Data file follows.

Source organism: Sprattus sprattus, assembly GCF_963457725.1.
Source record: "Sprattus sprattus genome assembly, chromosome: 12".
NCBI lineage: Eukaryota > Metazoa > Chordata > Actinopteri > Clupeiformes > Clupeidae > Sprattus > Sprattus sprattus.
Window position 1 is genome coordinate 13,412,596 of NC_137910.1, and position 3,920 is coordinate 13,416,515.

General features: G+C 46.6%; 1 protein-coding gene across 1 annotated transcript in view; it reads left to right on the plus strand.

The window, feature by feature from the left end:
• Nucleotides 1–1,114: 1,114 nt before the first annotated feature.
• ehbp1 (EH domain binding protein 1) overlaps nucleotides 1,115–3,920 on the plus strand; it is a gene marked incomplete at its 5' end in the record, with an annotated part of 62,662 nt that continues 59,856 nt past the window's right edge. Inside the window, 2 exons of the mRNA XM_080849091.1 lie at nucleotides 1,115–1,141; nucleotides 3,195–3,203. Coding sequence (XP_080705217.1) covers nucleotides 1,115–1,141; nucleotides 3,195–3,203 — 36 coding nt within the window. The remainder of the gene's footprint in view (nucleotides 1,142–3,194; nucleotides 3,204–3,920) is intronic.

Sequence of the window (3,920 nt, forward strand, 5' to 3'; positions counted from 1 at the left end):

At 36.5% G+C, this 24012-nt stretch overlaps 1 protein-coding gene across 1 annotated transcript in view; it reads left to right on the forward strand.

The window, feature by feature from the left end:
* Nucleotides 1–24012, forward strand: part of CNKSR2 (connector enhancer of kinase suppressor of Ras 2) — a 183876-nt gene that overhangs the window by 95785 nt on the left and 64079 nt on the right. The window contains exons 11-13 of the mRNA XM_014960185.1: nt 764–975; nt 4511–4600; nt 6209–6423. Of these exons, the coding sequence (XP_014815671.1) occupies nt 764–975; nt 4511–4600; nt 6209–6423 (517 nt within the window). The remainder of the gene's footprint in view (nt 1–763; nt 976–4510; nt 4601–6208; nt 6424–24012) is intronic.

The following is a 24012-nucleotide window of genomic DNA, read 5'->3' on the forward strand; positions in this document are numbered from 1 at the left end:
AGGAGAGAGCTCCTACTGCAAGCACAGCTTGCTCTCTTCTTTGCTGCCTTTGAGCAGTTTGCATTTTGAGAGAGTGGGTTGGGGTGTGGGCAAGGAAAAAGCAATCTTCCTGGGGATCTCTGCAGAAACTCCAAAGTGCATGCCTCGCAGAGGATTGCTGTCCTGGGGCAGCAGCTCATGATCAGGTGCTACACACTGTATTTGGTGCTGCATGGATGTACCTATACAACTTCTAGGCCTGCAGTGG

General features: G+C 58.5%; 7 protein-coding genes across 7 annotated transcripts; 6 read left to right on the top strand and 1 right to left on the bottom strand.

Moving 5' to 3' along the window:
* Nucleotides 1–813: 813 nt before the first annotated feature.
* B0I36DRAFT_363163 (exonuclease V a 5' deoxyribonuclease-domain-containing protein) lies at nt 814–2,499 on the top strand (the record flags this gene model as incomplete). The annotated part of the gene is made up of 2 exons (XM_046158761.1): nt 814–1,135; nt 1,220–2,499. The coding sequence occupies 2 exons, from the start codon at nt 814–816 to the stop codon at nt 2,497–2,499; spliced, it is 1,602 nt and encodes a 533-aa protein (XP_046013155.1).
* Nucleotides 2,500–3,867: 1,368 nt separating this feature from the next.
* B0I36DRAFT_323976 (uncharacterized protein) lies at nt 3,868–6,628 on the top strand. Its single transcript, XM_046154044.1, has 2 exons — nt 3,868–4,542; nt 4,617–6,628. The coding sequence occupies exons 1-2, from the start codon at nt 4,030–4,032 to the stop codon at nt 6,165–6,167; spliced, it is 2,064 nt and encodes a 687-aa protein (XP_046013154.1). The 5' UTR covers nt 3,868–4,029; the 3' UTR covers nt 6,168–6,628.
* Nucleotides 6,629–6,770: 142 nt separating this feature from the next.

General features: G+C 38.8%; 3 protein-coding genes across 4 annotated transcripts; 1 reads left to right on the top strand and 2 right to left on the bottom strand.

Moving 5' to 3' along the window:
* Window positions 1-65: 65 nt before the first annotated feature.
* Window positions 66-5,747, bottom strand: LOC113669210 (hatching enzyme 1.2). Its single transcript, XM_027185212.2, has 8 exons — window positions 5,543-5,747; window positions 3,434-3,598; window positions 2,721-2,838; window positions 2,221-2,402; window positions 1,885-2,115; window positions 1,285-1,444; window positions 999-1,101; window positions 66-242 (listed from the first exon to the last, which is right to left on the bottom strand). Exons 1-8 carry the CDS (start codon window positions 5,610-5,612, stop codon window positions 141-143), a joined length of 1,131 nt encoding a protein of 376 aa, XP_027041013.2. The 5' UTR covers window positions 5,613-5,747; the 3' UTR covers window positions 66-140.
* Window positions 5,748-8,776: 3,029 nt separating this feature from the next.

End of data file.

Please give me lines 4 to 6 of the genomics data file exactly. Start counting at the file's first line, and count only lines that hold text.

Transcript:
Window position 1 is genome coordinate 13,412,596 of NC_137910.1, and position 3,920 is coordinate 13,416,515.

General features: G+C 46.6%; 1 protein-coding gene across 1 annotated transcript in view; it reads left to right on the plus strand.

The window, feature by feature from the left end: